Finally, Richard Dawkins has given his reasons for refusing to debate the American theologian William Lane Craig. We have waited a long time for this. The invitation to discuss the existence of God at Oxford’s Sheldonian Theatre was extended to Dawkins many months ago. Craig is an excellent speaker who has made mincemeat out of better men,including Christopher Hitchens. He has a witty, deliberate style that often makes his opponents look (and probably feel) a little ridiculous. Therefore, everyone just presumed that Dawkins refused to debate Craig because he’s scared. He is, after all, only human (or a talking monkey, depending on your point of view).
But Dawkins is a proud man (or arrogant chimp), and the accusation of cowardice probably ate at him from within. Finally, on Thursday, he gave a proper excuse for his no show to The Guardian. Its intellectual emptiness says so much about his particular brand of atheism.
It seems that Dawkins has been doing a little internet trolling. He has dug up an online debate in which William Lane Craig apparently defends the massacre of a city of heathen Canaanites ordered by God in Deuteronomy 20:13-15. “Listen to Craig,” Dawkins writes, as if imagining Craig were a demon sitting on his shoulder. “He begins by arguing that the Canaanites were debauched and sinful and therefore deserved to be slaughtered. He then notices the plight of the Canaanite children [and concludes] … ‘We are so wedded to an earthly, naturalistic perspective that we forget that those who die are happy to quit this earth for heaven’s incomparable joy. Therefore, God does these children no wrong in taking their lives.’” Dawkins writes that he is so disgusted with Craig’s thesis that he cannot possibly agree to meet him in person. “Do not plead that I have taken these revolting words out of context,” he adds. “What context could possibly justify them?”
Actually, the context is called “Christian apologetics”, and it’s been around for centuries. It’s the attempt by scholars to present a rational basis for belief in God. Part of that process is running difficult bits of the Bible past the tests of reason and ethics. To return to the entire post that Dawkins quotes from (because, contrary to what he wrote, context does matter to a serious thinker), Craig begins thus: “These stories offend our moral sensibilities. Ironically, however, our moral sensibilities in the West have been largely, and for many people unconsciously, shaped by our Judaeo-Christian heritage, which has taught us the intrinsic value of human beings, the importance of dealing justly rather than capriciously, and the necessity of the punishment’s fitting the crime. The Bible itself inculcates the values which these stories seem to violate.”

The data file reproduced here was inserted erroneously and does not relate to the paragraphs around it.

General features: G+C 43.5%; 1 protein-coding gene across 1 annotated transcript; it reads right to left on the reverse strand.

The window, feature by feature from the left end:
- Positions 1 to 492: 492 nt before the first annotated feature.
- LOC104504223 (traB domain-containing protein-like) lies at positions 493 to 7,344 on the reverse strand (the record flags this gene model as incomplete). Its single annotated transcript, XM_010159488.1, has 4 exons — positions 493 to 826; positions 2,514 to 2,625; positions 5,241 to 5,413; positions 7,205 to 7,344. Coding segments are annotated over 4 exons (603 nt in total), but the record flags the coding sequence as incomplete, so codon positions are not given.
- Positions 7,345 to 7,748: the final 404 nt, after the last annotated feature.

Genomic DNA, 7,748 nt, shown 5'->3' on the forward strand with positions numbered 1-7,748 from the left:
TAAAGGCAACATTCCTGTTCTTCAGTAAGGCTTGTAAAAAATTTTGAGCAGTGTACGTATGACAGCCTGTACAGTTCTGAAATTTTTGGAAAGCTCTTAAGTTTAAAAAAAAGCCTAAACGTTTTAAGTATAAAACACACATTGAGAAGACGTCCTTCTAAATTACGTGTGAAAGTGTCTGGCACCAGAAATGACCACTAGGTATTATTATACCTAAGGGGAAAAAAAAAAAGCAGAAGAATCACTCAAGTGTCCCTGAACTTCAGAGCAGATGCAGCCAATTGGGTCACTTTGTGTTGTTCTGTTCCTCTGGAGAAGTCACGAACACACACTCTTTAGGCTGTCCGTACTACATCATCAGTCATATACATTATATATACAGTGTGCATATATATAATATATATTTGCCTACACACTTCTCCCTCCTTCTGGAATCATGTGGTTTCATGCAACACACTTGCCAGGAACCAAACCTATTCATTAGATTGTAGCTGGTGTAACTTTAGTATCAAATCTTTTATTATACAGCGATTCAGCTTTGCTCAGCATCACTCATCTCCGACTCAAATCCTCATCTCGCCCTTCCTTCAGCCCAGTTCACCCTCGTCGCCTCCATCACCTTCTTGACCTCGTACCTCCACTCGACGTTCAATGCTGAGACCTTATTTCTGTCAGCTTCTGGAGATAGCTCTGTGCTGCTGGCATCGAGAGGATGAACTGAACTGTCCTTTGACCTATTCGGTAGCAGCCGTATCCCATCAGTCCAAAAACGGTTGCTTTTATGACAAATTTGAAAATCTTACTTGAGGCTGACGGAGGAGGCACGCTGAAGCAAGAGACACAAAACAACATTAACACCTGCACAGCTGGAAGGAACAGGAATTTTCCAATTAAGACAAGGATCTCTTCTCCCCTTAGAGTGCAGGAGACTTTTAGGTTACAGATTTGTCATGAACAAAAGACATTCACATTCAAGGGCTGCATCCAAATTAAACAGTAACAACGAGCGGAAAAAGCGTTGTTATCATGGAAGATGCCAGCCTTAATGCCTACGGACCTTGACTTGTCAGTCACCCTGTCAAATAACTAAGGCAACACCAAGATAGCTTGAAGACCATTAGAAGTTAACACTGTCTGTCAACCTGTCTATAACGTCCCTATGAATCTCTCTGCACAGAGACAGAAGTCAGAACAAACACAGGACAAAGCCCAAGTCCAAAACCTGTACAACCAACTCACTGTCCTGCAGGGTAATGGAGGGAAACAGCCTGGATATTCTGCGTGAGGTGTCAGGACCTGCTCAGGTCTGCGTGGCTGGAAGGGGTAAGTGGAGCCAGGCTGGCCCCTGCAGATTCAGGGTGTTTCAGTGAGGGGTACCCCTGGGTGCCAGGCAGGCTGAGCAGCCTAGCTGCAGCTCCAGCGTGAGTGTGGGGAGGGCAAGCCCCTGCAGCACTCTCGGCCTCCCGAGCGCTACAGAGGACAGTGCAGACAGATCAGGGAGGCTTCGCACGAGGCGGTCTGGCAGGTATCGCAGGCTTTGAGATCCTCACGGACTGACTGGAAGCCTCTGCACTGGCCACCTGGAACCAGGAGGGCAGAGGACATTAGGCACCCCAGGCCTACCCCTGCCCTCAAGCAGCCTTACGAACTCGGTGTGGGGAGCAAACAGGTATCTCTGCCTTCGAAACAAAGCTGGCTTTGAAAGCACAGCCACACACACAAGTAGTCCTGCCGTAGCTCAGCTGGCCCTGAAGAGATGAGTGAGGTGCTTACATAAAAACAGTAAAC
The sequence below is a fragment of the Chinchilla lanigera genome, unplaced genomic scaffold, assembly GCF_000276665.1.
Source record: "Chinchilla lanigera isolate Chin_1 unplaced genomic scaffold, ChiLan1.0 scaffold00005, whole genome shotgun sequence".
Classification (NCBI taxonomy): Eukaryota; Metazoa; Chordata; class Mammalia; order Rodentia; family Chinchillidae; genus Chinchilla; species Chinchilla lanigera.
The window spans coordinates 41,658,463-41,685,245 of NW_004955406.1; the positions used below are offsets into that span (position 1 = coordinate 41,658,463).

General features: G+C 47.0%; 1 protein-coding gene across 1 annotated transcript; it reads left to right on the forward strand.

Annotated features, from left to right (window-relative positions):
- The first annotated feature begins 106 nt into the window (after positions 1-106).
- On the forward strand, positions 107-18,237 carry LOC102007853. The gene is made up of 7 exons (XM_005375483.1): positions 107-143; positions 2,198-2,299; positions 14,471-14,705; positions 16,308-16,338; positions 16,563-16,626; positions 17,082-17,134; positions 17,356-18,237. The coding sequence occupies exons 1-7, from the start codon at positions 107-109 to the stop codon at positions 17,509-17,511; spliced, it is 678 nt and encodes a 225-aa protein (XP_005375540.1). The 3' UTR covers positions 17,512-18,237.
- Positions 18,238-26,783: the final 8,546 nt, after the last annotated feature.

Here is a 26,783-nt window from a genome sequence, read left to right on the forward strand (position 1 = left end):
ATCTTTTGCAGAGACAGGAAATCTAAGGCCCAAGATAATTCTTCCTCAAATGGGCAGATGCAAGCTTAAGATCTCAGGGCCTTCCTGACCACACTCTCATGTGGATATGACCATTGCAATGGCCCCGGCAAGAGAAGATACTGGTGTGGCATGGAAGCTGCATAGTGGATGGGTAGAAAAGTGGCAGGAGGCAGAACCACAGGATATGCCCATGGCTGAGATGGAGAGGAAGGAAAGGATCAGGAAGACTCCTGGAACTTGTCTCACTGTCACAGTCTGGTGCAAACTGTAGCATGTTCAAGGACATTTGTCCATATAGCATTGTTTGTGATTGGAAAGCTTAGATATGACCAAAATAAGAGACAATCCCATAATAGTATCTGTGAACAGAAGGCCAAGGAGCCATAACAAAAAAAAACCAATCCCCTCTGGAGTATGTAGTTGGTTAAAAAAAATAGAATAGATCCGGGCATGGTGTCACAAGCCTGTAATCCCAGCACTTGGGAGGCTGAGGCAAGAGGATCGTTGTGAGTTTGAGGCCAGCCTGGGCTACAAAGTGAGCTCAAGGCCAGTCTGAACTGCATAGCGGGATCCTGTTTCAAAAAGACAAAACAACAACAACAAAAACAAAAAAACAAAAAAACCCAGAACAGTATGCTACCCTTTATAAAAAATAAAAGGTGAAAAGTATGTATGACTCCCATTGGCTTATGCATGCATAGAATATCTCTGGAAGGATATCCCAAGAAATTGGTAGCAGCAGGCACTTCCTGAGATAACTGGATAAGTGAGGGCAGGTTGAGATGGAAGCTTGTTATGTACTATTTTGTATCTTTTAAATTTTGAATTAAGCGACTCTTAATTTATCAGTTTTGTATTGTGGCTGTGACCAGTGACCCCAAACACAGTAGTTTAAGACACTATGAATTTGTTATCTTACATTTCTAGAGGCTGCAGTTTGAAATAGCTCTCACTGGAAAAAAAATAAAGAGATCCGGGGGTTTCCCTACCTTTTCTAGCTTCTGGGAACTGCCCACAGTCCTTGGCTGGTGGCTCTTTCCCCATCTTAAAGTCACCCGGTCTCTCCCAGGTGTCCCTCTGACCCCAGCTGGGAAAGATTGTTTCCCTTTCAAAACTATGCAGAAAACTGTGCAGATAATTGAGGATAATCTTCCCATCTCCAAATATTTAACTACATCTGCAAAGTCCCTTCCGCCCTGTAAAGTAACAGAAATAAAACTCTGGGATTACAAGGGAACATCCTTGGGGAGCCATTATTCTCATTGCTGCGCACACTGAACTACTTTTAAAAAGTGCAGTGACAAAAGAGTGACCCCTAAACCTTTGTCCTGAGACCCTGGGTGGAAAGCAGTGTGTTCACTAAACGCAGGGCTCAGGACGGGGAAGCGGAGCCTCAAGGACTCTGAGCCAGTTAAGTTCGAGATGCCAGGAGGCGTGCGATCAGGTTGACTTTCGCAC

Ergo, Craig’s purpose in writing this piece is to unravel the paradox of a moral Bible that also includes lashings of apparently random violence. Craig stresses that these passages of the Bible are difficult for us to read because we are not of the age in which they are written – they are just as alien to us as Beowulf or the Iliad. That’s because Christian society has been shaped by the rules of life outlined in the New Testament, not in the section of The Bible in which this massacre occurs. Far from using this passage to celebrate the slaughter of heathen, Craig is making the point that the revelation of God’s justice has changed over time. The horrors of the Old Testament have been rendered unnecessary by Christ’s ultimate sacrifice. That’s why the idiots who protest the funerals of gay soldiers or blow up abortion clinics aren’t just cruel, they’re bad theologians.
We are left with two possible conclusions from Richard Dawkin’s flimsy sick note. The first is that he doesn’t understand Christian apologetics, which is why he unintentionally misrepresents Craig’s piece. The most frustrating thing about the New Atheism is that it rarely debates theology on theology’s own terms. It approaches metaphor and mysticism as if they were statements of fact to be tested in the laboratory. Worse still, it takes the crudest equations of faith (total submission to an angry sky god) and assumes that they apply to all its believers at all times equally. That most Christians living in the 21st century don’t know who the Canaanites were and only go to church because it brings them an intangible inner peace, totally escapes these atheist pedants.
The second explanation is that Dawkins is a coward. He likes to pick fights either with dunces (like the deliciously silly and obviously gay Ted Haggard) or with incredibly nice old Christians with no fire in their belly (like Rowan Williams). Dawkins has gotten away with his illiterate, angry schtick for so many years because his opponents have been so woolly. This is a damning indictment not only of him, but of the clerical establishment of Great Britain. But this time, he understood that he was up against a pro. In America, evangelicals have to compete in a vibrant, competitive marketplace of different denominations. That breeds the very guile and theatricality that are so sorely lacking among the Anglican clergy. In Craig, Dawkins met his match. Like Jonah, he was confronted by the truth and he ran away.
The Telegraph, October 21st, 2011
By Tim Stanley